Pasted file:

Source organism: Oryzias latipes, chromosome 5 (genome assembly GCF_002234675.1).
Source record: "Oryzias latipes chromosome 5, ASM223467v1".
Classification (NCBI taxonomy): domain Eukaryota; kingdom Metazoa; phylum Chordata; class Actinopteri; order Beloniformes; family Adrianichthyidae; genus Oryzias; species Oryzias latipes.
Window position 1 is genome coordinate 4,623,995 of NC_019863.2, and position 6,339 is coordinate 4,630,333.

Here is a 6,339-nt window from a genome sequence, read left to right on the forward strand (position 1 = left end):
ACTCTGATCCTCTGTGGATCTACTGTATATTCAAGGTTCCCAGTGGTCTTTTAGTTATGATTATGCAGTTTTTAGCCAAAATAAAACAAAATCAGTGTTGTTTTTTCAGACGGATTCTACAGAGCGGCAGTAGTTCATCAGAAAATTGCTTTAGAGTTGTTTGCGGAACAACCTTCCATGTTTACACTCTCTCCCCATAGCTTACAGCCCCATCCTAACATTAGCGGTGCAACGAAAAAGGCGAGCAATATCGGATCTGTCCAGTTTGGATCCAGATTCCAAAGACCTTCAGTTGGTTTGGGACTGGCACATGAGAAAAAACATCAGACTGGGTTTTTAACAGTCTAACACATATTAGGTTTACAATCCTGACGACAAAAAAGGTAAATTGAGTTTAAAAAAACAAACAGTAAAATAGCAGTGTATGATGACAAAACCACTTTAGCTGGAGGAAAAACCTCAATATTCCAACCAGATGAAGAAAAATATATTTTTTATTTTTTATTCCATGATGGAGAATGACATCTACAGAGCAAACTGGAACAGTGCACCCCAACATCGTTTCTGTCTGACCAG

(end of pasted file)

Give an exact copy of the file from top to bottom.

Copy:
Source organism: Oryzias latipes, chromosome 5 (genome assembly GCF_002234675.1).
Source record: "Oryzias latipes chromosome 5, ASM223467v1".
Classification (NCBI taxonomy): domain Eukaryota; kingdom Metazoa; phylum Chordata; class Actinopteri; order Beloniformes; family Adrianichthyidae; genus Oryzias; species Oryzias latipes.
Window position 1 is genome coordinate 4,623,995 of NC_019863.2, and position 6,339 is coordinate 4,630,333.

Here is a 6,339-nt window from a genome sequence, read left to right on the forward strand (position 1 = left end):
ACTCTGATCCTCTGTGGATCTACTGTATATTCAAGGTTCCCAGTGGTCTTTTAGTTATGATTATGCAGTTTTTAGCCAAAATAAAACAAAATCAGTGTTGTTTTTTCAGACGGATTCTACAGAGCGGCAGTAGTTCATCAGAAAATTGCTTTAGAGTTGTTTGCGGAACAACCTTCCATGTTTACACTCTCTCCCCATAGCTTACAGCCCCATCCTAACATTAGCGGTGCAACGAAAAAGGCGAGCAATATCGGATCTGTCCAGTTTGGATCCAGATTCCAAAGACCTTCAGTTGGTTTGGGACTGGCACATGAGAAAAAACATCAGACTGGGTTTTTAACAGTCTAACACATATTAGGTTTACAATCCTGACGACAAAAAAGGTAAATTGAGTTTAAAAAAACAAACAGTAAAATAGCAGTGTATGATGACAAAACCACTTTAGCTGGAGGAAAAACCTCAATATTCCAACCAGATGAAGAAAAATATATTTTTTATTTTTTATTCCATGATGGAGAATGACATCTACAGAGCAAACTGGAACAGTGCACCCCAACATCGTTTCTGTCTGACCAG